Former Uber security chief Joe Sullivan was sentenced on Thursday to three years of probation for covering up a data breach suffered by the ride-sharing giant in 2016.
Sullivan was charged in August 2020 and found guilty by a jury in October 2022. Before the sentencing, prosecutors were hoping for 15 months in prison, while the defense wanted probation, which was the ultimate outcome, allowing the former chief security officer (CSO) to avoid prison time. In addition to probation, Sullivan must perform 200 hours of community service as part of the sentencing.
Sullivan, who worked at Uber between April 2015 and November 2017, was accused of obstructing an FTC investigation into a data breach suffered by the company in 2014. While that older incident was being investigated, Sullivan learned of another, larger breach, but decided not to disclose it.
That larger incident occurred in 2016 and it involved hackers stealing the information of more than 50 million Uber users and drivers.
The attackers extorted Uber and were paid $100,000 through the company’s bug bounty program. They were allegedly instructed by Sullivan to sign non-disclosure agreements falsely claiming that no data had been stolen.
The full impact of the incident came to light roughly one year later, after Uber appointed a new CEO. Sullivan was terminated after it was revealed that he had hidden the full extent of the hack from Uber’s new management.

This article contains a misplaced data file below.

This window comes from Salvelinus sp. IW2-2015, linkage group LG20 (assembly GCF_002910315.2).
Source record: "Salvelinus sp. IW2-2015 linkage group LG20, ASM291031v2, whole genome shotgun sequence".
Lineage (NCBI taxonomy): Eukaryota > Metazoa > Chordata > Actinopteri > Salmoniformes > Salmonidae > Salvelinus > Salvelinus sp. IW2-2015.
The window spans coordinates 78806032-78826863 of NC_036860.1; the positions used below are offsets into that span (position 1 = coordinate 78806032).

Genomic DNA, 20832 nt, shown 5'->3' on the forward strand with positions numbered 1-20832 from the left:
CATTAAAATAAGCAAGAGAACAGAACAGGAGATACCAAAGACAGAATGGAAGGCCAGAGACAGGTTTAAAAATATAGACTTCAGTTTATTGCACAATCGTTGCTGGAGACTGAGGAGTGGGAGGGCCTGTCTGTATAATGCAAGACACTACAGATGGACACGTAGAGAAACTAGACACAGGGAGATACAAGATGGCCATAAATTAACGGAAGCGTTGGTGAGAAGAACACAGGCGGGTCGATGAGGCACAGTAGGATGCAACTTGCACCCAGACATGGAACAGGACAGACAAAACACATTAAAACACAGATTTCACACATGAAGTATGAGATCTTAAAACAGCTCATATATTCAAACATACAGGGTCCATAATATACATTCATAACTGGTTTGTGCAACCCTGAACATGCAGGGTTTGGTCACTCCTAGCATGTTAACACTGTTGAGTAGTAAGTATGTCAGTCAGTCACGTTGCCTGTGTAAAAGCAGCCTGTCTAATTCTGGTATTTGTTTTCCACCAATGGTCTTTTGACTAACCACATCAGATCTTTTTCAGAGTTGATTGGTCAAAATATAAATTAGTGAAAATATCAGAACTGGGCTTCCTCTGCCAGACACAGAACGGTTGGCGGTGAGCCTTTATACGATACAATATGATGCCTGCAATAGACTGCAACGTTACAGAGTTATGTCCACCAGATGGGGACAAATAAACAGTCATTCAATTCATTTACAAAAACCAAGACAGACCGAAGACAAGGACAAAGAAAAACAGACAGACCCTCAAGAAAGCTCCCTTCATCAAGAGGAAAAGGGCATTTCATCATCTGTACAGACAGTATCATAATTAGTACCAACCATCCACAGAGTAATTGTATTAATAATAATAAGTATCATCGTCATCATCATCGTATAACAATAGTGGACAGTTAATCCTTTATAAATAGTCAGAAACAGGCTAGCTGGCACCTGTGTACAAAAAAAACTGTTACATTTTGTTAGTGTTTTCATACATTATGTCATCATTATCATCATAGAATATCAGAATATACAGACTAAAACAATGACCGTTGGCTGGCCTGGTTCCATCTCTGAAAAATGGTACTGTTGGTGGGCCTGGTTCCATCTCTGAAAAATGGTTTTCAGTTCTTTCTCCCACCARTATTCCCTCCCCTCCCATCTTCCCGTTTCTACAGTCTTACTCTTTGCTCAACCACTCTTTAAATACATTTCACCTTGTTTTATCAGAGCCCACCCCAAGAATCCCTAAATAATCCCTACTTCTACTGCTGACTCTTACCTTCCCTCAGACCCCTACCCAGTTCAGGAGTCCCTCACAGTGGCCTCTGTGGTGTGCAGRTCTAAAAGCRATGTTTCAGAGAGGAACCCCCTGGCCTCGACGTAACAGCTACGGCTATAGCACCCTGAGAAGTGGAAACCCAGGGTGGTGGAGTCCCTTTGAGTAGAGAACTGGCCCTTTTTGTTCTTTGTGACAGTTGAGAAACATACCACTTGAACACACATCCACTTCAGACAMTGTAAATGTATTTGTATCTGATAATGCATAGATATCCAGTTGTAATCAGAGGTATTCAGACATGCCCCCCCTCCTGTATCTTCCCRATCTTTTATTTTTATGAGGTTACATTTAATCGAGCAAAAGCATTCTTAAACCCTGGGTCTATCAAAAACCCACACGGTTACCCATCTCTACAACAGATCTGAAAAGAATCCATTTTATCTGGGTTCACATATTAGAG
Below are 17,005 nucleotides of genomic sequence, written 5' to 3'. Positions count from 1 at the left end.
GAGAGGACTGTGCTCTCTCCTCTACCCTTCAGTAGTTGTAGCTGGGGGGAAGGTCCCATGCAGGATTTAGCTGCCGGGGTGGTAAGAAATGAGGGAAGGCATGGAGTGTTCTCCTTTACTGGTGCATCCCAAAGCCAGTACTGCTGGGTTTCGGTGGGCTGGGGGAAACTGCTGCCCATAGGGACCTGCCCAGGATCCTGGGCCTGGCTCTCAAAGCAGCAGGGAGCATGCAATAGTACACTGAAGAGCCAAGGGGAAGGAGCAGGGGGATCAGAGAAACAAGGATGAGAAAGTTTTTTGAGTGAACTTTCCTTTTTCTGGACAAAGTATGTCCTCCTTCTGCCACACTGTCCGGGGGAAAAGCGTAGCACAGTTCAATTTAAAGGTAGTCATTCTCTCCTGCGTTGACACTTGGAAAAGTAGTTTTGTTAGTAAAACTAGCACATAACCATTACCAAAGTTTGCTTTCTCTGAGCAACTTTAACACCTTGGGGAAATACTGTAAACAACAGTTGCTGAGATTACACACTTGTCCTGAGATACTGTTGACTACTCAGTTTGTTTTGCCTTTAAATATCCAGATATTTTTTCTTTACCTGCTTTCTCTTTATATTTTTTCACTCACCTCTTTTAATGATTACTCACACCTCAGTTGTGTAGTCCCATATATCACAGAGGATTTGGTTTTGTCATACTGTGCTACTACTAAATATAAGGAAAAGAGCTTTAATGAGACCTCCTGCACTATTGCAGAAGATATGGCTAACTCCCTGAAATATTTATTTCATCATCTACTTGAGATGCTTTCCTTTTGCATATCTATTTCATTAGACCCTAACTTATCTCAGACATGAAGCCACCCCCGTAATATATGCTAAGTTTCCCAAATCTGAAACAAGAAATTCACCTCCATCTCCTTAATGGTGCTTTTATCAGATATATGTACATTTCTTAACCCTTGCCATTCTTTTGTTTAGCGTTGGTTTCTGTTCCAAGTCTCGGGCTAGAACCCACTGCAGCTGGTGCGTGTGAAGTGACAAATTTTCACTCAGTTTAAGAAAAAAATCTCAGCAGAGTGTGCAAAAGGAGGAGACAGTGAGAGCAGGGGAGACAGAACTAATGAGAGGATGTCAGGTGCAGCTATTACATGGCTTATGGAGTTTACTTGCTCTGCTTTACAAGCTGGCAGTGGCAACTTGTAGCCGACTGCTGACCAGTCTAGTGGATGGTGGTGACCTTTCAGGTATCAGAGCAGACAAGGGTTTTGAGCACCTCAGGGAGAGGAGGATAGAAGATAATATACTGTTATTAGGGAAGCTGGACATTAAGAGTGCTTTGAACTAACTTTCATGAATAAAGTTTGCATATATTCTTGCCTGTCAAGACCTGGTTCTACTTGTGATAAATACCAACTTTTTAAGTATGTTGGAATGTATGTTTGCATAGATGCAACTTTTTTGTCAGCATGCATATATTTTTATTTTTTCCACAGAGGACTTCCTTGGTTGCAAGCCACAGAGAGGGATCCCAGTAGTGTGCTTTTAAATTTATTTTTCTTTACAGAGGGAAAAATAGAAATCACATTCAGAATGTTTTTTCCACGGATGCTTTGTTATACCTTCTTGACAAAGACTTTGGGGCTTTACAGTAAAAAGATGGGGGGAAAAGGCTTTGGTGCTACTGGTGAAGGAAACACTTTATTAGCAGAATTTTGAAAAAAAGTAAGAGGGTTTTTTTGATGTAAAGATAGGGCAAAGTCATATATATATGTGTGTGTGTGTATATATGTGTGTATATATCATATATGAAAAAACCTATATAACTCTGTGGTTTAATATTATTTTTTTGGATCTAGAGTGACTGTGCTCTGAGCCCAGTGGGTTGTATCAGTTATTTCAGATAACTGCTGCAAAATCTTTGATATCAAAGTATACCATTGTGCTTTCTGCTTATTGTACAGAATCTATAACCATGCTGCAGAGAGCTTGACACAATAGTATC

The hackers, two individuals from Canada and Florida, pleaded guilty in 2019. They seem to have been instrumental in the prosecution’s case against the former CSO.
Sullivan is a former federal prosecutor who led security programs at several Silicon Valley companies, including eBay, PayPal and Facebook before his stint at Uber.
The case is being closely watched by many CISOs and other cybersecurity leaders who are concerned about the potential liability for their decisions and disclosures related to breaches and security incidents.
“The international CISO community has been watching this one very closely, and hypothesising about the repercussions for some time,” Neil Thacker, CISO, EMEA, Netskope told SecurityWeek previously. “There is very little doubt among my peers that this case was about a serious misjudgment on the part of a CISO, but hindsight is a wonderful thing and we will probably never fully understand the complex factors and influences that led to his decisions. One of the biggest concerns within the community is an acknowledgment of the possible pressure that may have been exerted from other internal authorities upon the CISO, which led him to make the decisions.”
Related: Industry Reactions to Conviction of Former Uber CSO Joe Sullivan
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Related: Uber Settles With Federal Investigators Over 2016 Data Breach Coverup